AAFES Garnishment: What You Need to Know
If you’re an active service member or veteran of the U.S. military struggling to keep up with unmanageable debt payments, you should know you’re not alone. According to a recent study conducted by American Consumer Credit Counseling, more than 40 percent of military families have at least $5,000 in credit card debt. One primary form of debt for many military families is that stemming from the Air Force Exchange Service (AAFES), which can often result in the garnishment of a significant portion of your military pay.
If you are struggling with an AAFES garnishment, Erin B. Shank Attorney at Law can help. We can discuss your debt relief options and guide you through the bankruptcy process if that is the path you choose. Let us help you get out of debt safely and conveniently. Call or contact us online to get started with a free virtual consultation.
What Is AAFES Collections?
Many current and former service members incur significant amounts of Military Star Card debt or debt to the Army & Air Force Exchange Service (AAFES). These services provide convenient and affordable ways to shop. Unfortunately, they also make it all too easy for military members and families to accumulate crushing amounts of debt.
Unlike most creditors, the AAFES and the Military Star can garnish your military wages or retirement pay without first obtaining a judgment from a Judge. This means that they can withhold a significant portion of your army wages without first obtaining a judge’s permission. They can also garnish your income tax refunds. This process is often completed with the help of AAFES Collections.
AAFES Collections is a debt collection agency in the U.S. that works to recover past-due funds from those with Military Star Card or AAFES debt. Like other collection agencies, AAFES Collections may appear on your credit report as a collections account if you fall behind on your AAFES or Military Star Card payments.
If AAFES Collections is on your credit report, it could remain there for as long as seven years, whether or not you ultimately pay off your AAFES or Military Star Card debt. This could have a significant negative impact on your credit score. However, you may be able to find relief from your debt and the involuntary allotment(garnishment) of your wages with the help of an experienced bankruptcy attorney such as Erin B. Shank.
Can Bankruptcy Stop AAFES Garnishment?
So, how can you stop the AAFES from garnishing your wages and wreaking havoc on your credit score for years to come? If you file for Chapter 7 or Chapter 13 bankruptcy, you could eliminate your AAFES wage garnishment and the garnishment of your income tax refunds and set yourself up with a better financial position for the future.
When you file a petition for Chapter 7 or Chapter 13 bankruptcy, your creditors are required to cease all efforts to collect on your debts. This includes halting any involuntary wage garnishments for army veterans and refraining from making collections calls.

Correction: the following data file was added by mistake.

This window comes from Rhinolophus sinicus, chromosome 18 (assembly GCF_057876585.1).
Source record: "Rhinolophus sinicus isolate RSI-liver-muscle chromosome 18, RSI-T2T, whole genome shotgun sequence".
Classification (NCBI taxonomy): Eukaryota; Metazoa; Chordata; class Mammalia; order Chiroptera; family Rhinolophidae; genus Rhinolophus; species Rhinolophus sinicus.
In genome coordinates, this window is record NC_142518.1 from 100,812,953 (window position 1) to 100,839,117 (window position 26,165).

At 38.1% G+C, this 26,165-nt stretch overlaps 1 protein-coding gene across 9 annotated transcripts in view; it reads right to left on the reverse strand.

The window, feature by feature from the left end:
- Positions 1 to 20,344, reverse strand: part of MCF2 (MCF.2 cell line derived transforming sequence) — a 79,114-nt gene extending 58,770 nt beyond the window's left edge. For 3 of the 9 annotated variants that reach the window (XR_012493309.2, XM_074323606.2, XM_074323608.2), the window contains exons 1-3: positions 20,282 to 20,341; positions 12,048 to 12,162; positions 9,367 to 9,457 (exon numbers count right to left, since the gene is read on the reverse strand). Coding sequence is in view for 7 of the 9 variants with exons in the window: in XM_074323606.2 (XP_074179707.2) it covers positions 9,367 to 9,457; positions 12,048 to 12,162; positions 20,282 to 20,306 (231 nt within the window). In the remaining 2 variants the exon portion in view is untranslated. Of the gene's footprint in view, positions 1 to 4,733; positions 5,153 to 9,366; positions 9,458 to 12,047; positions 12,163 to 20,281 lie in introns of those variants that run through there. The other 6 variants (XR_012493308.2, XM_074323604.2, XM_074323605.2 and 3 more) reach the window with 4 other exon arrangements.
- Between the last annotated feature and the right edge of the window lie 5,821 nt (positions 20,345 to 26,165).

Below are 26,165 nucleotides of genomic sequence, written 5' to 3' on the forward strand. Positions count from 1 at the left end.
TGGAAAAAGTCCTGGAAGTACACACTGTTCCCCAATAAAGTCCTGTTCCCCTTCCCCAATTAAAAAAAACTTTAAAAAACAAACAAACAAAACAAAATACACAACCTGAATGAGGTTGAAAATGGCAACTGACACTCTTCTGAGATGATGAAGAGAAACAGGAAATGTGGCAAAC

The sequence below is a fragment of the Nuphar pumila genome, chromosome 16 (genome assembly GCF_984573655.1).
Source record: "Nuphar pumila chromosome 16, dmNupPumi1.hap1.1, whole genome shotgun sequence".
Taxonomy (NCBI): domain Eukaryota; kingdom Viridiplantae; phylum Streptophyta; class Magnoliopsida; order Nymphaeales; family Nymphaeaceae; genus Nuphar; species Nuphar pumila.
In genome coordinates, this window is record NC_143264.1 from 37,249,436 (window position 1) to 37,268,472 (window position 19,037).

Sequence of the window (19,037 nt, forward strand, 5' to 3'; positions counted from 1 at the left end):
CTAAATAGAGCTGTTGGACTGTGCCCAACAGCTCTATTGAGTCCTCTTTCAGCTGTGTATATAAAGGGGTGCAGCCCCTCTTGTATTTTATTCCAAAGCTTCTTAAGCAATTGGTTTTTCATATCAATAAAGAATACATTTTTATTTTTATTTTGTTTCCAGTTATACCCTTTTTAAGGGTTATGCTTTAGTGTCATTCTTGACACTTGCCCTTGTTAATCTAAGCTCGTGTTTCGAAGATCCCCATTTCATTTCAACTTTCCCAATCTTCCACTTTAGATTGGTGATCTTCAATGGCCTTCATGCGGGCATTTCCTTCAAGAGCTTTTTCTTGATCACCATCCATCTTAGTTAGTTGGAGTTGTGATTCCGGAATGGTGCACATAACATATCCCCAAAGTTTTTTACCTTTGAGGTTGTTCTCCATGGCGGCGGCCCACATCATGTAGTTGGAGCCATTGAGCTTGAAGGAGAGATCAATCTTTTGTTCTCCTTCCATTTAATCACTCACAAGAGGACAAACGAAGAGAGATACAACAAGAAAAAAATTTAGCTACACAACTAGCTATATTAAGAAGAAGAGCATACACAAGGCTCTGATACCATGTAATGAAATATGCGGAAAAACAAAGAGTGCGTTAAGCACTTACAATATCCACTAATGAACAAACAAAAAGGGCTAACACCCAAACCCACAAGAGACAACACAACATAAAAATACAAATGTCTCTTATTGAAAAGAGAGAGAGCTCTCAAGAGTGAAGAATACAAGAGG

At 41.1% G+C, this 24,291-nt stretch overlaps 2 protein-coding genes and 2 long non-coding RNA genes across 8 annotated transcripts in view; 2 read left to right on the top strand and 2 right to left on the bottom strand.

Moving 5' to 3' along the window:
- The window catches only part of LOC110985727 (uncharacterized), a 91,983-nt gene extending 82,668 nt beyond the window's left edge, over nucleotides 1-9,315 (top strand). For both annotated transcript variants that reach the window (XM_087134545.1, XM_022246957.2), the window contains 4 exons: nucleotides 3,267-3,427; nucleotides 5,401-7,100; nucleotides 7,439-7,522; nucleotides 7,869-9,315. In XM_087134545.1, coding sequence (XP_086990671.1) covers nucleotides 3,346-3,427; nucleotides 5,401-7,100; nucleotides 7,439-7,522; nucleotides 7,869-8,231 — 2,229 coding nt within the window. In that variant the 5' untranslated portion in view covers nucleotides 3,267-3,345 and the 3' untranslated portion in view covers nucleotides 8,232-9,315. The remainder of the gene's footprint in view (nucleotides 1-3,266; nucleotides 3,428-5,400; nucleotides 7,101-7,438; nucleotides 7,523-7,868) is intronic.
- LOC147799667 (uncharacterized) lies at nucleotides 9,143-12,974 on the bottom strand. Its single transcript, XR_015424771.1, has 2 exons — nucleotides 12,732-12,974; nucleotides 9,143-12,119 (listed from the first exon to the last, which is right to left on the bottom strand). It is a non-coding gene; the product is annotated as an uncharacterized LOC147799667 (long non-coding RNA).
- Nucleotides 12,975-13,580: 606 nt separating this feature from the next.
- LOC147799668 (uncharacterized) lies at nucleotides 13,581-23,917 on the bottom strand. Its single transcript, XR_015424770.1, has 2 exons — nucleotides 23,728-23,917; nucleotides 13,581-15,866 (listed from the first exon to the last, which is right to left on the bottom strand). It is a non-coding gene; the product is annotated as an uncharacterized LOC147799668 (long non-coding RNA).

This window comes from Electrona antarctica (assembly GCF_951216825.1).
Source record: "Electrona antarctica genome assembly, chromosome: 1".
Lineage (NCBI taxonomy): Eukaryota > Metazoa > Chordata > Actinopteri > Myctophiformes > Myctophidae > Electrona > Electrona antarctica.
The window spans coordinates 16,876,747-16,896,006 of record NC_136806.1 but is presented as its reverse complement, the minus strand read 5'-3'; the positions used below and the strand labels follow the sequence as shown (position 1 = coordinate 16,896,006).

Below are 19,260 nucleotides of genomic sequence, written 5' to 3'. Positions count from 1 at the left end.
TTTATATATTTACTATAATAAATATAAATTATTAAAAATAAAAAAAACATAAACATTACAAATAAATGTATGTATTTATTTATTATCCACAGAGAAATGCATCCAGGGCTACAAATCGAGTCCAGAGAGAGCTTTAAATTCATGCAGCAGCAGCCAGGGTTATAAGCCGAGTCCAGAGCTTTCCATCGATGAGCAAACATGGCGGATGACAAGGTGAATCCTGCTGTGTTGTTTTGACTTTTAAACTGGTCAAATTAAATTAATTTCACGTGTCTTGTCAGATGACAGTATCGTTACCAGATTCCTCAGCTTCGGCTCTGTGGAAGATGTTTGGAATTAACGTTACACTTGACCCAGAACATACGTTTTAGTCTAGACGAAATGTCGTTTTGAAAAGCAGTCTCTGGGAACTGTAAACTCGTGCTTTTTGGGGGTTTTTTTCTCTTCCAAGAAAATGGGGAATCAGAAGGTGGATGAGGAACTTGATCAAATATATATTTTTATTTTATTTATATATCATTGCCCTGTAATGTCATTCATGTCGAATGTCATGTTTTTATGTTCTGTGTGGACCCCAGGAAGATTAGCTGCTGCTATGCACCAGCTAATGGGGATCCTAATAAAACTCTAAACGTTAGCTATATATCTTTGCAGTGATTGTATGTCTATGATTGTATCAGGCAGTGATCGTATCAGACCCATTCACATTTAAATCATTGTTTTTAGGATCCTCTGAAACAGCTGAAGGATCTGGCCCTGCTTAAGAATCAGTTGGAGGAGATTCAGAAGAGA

If you file for Chapter 7, your unsecured debts will likely be forgiven without you having to repay any of your creditors, including AAFES and Military Star. Unsecured debts are debts that are not “secured” by collateral, such as a house that could be repossessed if you fail to make regular mortgage payments. Military Star Card and AAFES debt are examples of unsecured debt, which will likely be discharged when you file for bankruptcy protection, meaning that you are no longer personally liable for that debt.
If you file for Chapter 13 bankruptcy, you can also discharge your AAFES or Military Star debt. However, if you file a Chapter 13 bankruptcy case, you will be required to propose a repayment plan to your creditors. This means you will replace your involuntary allotment with a voluntary monthly payment that will continue for three to five years. We attempt to place all of our clients in Chapter 7 bankruptcy cases, which does not include a repayment of unsecured debt, such as AAFES and Military Star.
It is important that you make at least the minimum payment to AAFES/Military Star until your bankruptcy case is filed. In order to prevent these creditors from starting to garnish you paychecks and income tax refunds. After your case is filed, Erin B. Shank will notify AAFES/Military Star in writing of your bankruptcy filing and on that day you can stop paying AAFES and Military Star and they will be prohibited under federal law from garnishing either your paycheck or your income tax refunds.
AAFES and Military Star are creditors whose debt can be discharged in both Chapter 7 and Chapter 13 bankruptcy cases. Many clients believe that debt to these creditors “survives” the bankruptcy discharge, but that is not true.
You can learn more about the bankruptcy process through our educational videos.
How Erin B. Shank Can Help You
If you are experiencing financial difficulties because of AAFES debt or garnished wages, reach out to bankruptcy attorney Erin B. Shank as soon as possible. Erin has nearly 40 years of experience helping thousands of Texans find relief from overwhelming debts and other challenging financial situations. Contact us today to get started with a free, virtual case review.